Children's Hope Solidarity Team at MABE Orphanage -- Gressier, Haiti

Children's Hope Solidarity Team at MABE Orphanage -- Gressier, Haiti

Tuesday, August 5, 2014

2014 Haiti Journal #4 "Oloffson's"

RAM, right off the bat.

Whisked from their gracious welcome at St. Joseph’s Home for boys, before our team could catch their breath, we bounced them down the mangled streets of Port au Prince, Haiti in the back of our pickup trucks to Hotel Oloffson to submerge themselves in ‘kompa” music by RAM, named after the lead singer, Richard Morse. RAM

The white mansion was built as a private home in the late 1800’s. Perched a bit uncomfortably on a steep hillside, the hotel has a storied past. It was home to two of Haiti’s presidents (the last one torn to pieces), but now plays host to diplomats, foreign aid workers, paramilitary attachés, former ton ton macoutes, artists, businessmen, and, for a few hours, the Children’s Hope Solidarity Team, 2014.

Oloffson’s packed and steaming dance floor lies at the core of an awkward yet intoxicating mix of ancient Taino artifacts, displays of rich cultural and Vodou heritage all tossed about with remnants of celebrities, dictators and torturous foreign domination. Unlike the Haitian constitution, the hotel survived the U.S. military occupation (1915 to 1934), by housing a military hospital. This seductive concoction set the heartbeat pace for our solidarity team. The music, grown from the roots of struggle and resistance, echoed in our ears through the long, stiflingly hot days of rapid-fire service.

Haiti is not just about abject poverty, though there is that. We come to serve, but also to listen and learn - of culture, music and tradition grown out of strength and survival.

Day two? The street market – to buy a month’s supply of food for MABE orphanage.

Peace, all ways and always,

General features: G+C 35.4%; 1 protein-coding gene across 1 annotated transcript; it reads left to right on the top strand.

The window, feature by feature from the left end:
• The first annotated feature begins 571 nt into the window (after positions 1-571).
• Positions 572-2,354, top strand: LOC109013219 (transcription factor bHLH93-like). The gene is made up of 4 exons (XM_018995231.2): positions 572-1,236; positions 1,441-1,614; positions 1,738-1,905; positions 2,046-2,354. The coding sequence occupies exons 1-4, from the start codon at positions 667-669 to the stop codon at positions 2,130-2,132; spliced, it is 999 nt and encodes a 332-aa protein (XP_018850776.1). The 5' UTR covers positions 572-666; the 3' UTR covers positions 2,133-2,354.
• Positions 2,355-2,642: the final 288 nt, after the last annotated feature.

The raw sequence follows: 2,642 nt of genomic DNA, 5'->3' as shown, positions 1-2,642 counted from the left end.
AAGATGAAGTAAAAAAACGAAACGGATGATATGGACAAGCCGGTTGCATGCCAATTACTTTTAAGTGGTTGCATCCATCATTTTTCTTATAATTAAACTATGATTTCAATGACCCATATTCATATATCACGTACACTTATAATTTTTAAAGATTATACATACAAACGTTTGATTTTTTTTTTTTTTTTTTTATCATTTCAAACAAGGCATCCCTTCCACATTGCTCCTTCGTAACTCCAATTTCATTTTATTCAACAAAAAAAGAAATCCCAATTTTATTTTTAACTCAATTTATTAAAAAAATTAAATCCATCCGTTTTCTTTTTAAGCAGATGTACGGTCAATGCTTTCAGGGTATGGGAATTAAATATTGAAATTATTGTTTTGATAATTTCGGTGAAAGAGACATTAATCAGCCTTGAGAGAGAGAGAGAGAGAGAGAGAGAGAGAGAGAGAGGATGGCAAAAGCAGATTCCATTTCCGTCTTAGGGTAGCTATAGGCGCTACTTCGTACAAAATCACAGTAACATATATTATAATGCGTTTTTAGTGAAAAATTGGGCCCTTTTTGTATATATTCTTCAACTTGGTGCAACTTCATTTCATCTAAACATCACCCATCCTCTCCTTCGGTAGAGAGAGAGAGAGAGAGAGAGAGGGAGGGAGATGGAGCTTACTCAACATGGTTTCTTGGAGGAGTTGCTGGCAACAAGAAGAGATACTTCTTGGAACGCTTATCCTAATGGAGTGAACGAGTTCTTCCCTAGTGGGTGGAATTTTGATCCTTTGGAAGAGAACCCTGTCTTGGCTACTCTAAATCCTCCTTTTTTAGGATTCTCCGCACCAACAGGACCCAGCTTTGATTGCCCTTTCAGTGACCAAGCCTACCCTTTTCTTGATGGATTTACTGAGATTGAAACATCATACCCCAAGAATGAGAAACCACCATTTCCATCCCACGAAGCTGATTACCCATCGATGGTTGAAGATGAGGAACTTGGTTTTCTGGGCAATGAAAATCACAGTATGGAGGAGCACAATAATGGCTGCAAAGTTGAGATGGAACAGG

Professor Leisa Faulkner, University of the Pacific; Folsom Lake College; Founder, Children’s Hope

Monday, August 4, 2014

2014 Haiti Journal #3 "No Skin"

“Port au Prince is a city so naked it has no skin,” warns Jonathan Katz. 

True. We saw its raw body shaken to the bone four years ago with the historic earthquake then watched, literally, as those bones were sifted and lifted out of the rubble for burial and so that very rubble could be sold for scrap.

Now, people want to know what shape PAP is in. One third of the country’s population was swept into the capital city by manipulated foreign policies, hunger and desperation; she reels under the weight. 

Sickened and with still thousands homeless, she searches for relief. There is still no clean water running through her pipes and no sewage sanitation, though now nearly nine thousand dead from that condition combined with UN introduced cholera. Electricity is still a random-hours-a-day luxury. Her children are still being abandoned (two were offered to our team this week by blank-eyed and hopeless parents) and her remaining children are too often dependent on random acts of charity for a warm meal a day and hope for a chance at education.

Three days after the quake we carried hundreds of pounds of medicine and supplies that even Doctors Without Borders had run out of. A dozen trips later, we stare into PAPs face again. She is trying to pull herself together a bit. Some big new buildings are going up; now you don’t see garbage being burned on every street corner; and there are fewer UN troops with automatic weapons pointed at anyone with a camera. 

The Royal Oasis (Clinton/Bush) Hotel found it rather distasteful to have to stare across the city cavern at a hillside of impoverished shanties, so the only business savvy thing to do was to squander elusive Haitian dollars not on water, electricity or education, but on a fresh coat of paint for those crumbling shanties.